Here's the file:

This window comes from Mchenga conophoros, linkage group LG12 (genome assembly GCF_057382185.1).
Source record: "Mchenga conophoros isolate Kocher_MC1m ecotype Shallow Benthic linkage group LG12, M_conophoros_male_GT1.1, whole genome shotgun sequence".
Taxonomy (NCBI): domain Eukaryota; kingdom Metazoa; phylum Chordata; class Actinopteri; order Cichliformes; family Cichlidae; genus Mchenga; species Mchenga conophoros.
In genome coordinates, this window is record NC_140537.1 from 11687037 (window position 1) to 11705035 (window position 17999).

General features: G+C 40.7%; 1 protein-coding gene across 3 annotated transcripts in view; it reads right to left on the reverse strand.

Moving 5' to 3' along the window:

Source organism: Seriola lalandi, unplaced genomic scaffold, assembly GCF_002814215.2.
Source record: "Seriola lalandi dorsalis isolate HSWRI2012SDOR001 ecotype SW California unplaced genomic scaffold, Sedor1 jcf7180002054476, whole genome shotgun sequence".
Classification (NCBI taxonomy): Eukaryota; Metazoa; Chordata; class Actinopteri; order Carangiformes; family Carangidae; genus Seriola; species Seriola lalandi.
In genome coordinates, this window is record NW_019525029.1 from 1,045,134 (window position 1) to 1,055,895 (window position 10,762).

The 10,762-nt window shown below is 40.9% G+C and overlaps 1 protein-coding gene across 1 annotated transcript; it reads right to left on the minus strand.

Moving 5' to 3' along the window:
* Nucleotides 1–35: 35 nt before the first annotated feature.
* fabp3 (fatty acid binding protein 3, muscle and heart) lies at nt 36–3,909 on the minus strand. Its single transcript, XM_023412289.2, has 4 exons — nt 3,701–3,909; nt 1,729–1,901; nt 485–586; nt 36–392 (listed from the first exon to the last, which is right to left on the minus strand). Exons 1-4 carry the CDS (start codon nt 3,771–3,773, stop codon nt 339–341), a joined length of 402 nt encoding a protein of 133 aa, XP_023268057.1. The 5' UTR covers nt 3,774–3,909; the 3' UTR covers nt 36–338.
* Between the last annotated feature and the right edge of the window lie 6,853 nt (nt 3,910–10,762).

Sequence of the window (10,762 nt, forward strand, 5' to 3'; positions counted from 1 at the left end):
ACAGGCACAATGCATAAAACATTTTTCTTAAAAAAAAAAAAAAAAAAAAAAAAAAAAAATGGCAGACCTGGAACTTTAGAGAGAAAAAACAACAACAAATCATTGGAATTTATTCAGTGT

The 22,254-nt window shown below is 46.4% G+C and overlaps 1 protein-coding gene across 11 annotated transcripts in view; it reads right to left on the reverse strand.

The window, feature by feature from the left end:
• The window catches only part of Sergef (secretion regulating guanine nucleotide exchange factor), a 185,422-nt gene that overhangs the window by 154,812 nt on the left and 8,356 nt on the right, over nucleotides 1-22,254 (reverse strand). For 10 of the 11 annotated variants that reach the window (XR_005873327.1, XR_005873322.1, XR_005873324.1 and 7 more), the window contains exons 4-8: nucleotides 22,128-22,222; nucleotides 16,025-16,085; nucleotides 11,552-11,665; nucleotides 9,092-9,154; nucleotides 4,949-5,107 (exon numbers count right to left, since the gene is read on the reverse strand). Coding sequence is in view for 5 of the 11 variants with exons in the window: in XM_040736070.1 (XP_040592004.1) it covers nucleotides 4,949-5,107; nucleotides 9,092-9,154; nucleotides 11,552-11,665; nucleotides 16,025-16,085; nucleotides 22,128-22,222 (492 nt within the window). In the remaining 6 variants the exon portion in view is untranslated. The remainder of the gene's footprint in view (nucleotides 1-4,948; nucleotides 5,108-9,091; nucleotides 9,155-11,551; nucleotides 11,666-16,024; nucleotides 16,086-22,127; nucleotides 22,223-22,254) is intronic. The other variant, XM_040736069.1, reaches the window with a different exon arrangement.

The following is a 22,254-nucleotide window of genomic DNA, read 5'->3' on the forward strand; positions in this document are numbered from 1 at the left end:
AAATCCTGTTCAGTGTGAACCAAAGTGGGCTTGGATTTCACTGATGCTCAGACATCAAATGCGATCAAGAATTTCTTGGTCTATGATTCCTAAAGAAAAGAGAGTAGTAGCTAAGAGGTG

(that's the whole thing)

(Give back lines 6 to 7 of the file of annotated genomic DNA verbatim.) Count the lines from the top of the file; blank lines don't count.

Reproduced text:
Moving 5' to 3' along the window:

Source organism: Seriola lalandi, unplaced genomic scaffold, assembly GCF_002814215.2.